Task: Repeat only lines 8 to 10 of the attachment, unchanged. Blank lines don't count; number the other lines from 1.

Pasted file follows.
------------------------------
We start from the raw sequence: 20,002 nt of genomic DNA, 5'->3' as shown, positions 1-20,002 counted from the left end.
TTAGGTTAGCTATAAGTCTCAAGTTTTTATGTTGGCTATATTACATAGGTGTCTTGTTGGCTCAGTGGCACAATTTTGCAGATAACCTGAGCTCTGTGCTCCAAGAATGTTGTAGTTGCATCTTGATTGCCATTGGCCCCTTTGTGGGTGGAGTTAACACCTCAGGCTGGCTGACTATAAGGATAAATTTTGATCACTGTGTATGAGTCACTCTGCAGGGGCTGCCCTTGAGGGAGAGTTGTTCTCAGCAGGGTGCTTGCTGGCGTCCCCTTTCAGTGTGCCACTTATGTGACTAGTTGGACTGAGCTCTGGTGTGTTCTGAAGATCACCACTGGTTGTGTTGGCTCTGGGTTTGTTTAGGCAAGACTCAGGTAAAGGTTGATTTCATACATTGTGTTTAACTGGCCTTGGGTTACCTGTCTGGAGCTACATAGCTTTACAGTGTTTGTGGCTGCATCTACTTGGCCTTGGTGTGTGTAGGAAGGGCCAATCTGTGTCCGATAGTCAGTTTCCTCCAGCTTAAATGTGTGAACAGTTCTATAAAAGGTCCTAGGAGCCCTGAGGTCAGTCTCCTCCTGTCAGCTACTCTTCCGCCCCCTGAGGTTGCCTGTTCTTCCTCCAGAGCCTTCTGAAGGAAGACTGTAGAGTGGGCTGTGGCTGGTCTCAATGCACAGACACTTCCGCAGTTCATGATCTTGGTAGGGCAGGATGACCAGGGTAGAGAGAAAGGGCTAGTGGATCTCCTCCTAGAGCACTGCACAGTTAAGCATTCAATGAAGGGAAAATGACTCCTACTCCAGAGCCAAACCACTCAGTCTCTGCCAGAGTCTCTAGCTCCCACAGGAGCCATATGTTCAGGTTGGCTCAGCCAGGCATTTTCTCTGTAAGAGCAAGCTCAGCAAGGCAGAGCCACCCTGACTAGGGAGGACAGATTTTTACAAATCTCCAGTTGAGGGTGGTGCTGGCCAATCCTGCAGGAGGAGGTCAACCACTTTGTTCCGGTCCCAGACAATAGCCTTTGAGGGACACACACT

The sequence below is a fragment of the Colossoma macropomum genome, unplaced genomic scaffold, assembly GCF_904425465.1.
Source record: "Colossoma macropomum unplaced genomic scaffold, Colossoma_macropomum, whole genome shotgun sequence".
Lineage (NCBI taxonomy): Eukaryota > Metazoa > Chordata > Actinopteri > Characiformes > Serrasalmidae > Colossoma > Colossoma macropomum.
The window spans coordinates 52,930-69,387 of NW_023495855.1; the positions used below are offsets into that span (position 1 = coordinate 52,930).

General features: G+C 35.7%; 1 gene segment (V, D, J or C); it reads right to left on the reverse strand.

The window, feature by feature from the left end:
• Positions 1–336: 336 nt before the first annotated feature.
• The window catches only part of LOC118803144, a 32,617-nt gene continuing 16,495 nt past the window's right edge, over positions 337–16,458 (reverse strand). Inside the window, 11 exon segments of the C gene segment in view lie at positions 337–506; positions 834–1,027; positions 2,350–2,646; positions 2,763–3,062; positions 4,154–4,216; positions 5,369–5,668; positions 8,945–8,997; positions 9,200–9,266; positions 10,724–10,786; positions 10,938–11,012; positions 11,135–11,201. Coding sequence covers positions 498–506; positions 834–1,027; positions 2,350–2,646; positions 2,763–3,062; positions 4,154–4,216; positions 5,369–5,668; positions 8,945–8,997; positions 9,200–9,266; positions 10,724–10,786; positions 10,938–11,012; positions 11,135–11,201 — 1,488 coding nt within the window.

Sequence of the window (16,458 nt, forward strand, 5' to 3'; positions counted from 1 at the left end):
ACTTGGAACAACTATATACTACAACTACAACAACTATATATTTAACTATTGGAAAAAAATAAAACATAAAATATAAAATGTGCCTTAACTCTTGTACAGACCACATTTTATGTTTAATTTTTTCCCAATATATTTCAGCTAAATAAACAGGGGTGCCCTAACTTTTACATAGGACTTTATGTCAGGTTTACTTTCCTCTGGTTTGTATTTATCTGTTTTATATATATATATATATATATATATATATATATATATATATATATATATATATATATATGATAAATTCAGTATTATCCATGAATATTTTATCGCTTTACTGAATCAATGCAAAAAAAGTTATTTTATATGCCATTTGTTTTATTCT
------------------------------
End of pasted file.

The window, feature by feature from the left end:
• Positions 1–336: 336 nt before the first annotated feature.
• The window catches only part of LOC118803144, a 32,617-nt gene continuing 16,495 nt past the window's right edge, over positions 337–16,458 (reverse strand). Inside the window, 11 exon segments of the C gene segment in view lie at positions 337–506; positions 834–1,027; positions 2,350–2,646; positions 2,763–3,062; positions 4,154–4,216; positions 5,369–5,668; positions 8,945–8,997; positions 9,200–9,266; positions 10,724–10,786; positions 10,938–11,012; positions 11,135–11,201. Coding sequence covers positions 498–506; positions 834–1,027; positions 2,350–2,646; positions 2,763–3,062; positions 4,154–4,216; positions 5,369–5,668; positions 8,945–8,997; positions 9,200–9,266; positions 10,724–10,786; positions 10,938–11,012; positions 11,135–11,201 — 1,488 coding nt within the window.